1 tsp every 3 hours thereafter until the condition has been resolved.
Echinacea is viewed very specifically by the German Commission E, presently, although the approval is expected to become broader as the evidence accumulates. Only Echinacea Pallida root and Echinacea Purpurea herb are approved.
Garlic has been shown to have anti-viral properties. (2 tablets every 3 waking hours).
Blumenthal, M (Ed.): The Complete German Commission E Monographs: Therapeutic Guide to Herbal Medicines. American Botanical Council. Austin, TX. 1998.
Grabowski, RJ: Current Nutritional Therapy: A Clinical Reference. San Antonio, 1995.
Hoffmann, D: The New Holistic Herbal. Element, 1983. Third edition 1990.
Aromatherapy - Essential Oils
Cassia Essence, Chamomile Essence, Eucalyptus Essence, Fennel Essence, Frankincense Essence, Ginger Essence, Hyssop Essence, Niaouli Essence, Peppermint Essence, Pine Essence, Rosewood Essence, Spearmint Essence, Tea Tree Essence, Thyme Essence.
Related Health Conditions
Ache Cough Depression Diabetes mellitus Fatigue Fever Headache Heart disorders Infection Lung disorders Pain Pneumonia Pregnancy Smoking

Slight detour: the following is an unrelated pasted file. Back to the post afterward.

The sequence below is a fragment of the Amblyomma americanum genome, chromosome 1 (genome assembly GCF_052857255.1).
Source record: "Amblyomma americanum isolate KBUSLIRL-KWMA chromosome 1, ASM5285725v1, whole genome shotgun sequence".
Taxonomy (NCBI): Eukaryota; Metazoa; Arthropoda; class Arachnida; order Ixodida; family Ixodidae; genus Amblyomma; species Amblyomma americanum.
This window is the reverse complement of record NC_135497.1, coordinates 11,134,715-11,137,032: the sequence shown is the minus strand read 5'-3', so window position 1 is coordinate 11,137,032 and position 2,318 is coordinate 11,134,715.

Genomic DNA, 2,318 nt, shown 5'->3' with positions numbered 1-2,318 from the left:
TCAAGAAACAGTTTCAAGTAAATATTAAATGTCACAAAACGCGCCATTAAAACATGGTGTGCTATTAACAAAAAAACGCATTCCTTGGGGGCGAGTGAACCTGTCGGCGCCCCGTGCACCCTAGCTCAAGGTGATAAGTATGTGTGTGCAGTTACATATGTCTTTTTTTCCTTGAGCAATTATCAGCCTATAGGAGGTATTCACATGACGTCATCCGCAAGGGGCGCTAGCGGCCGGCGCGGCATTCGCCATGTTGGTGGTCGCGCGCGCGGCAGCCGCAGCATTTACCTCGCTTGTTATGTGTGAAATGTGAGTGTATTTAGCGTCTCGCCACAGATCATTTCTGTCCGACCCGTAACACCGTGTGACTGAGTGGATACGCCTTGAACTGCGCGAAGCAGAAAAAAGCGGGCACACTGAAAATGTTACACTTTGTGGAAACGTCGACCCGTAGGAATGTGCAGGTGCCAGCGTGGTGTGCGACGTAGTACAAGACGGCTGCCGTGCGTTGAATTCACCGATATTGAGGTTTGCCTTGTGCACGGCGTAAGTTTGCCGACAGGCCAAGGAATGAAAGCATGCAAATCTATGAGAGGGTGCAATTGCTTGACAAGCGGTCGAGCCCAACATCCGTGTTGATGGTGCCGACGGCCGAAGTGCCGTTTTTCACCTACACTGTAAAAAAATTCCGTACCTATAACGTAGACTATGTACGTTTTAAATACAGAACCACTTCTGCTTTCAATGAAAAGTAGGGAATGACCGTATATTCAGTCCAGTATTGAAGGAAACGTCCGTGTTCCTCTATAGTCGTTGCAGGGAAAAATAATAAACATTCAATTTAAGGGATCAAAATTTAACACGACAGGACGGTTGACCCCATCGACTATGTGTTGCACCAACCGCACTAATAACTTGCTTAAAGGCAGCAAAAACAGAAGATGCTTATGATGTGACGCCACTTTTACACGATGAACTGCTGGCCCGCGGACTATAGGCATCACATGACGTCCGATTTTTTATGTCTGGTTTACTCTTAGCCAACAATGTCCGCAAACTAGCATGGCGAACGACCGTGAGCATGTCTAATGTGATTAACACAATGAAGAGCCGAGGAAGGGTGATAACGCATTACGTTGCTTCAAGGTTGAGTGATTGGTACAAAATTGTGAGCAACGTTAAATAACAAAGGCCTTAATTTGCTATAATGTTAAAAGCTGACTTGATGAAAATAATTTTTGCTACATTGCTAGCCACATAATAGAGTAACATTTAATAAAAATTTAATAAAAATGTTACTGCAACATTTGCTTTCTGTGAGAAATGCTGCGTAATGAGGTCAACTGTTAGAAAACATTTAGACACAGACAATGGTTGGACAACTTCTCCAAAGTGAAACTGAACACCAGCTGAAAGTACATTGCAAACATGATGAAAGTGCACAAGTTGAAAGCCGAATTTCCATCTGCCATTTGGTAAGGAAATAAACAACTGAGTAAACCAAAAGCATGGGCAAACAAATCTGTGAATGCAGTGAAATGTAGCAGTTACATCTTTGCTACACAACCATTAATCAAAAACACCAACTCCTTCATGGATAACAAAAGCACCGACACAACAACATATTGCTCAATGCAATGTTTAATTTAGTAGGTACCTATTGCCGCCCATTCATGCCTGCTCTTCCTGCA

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Berkow, R. 1977. The Merck Manual. Merck Sharp and Dohme Research Laboratories Pub., Rahway, New Jersey. 2165 pp.
Bland, Jeffrey. Nutraerobics. San Francisco: Harper & Row, 1983.
Bland, Jeffrey. Medical Applications of Clinical Nutrition. Keats, 1983.
Hamilton, H. K. ed. 1982. Professional Guide To Diseases Intermed Communications Inc. Pub, Springfield, Massachusetts. 1323 pp.
Heinerman, John. 1982. Herbal Dynamics. Root of Life, Inc.: Publ.
Kelley DS et al., Effects of dietary arachidonic acid on human immune response. Lipids, 1997 Apr, 32:4, 449-56.
Kinney, J.M. & D.H. Elwyn. 1983. Protein metabolism and injury. Annual Review Of Nutrition, 3.
Kunz, R. 1982. The American Medical Association Family Medical Guide. Random House Pub, New York. 832 pp.
Moore, F.D. 1983. Surgical care and metabolic management of the post operative patient. Nutritional Support of the Seriously Ill Patient. R.W. Winters and H.L. Greene, eds. Academic Press, N.Y.
Nelson GJ et al: A human dietary arachidonic acid supplementation study conducted in a metabolic research unit: rationale and design. Lipids, 1997 Apr, 32:4, 415-20.
Pauling, Linus C. Vitamin C: The Common Cold And The Flu. San Francisco: California: W. Freeman and Sons, 1976.
Petersdorf, R.G. & R. D. Adams. 1983. Harrison's Principles Of Internal Medicine. 10th ed. McGraw Hill Pub Co., New York. 2212 pp.
Scott, J.A. On the Biochemical Similarities of Ascorbic Acid and Interferon. Journal Of Theoretical Biology, 98. 1982.
Thomas, W.R. & P.G. Holt. Vitamin C & Immunity. Clinical And Experimental Immunology, 32, 1978.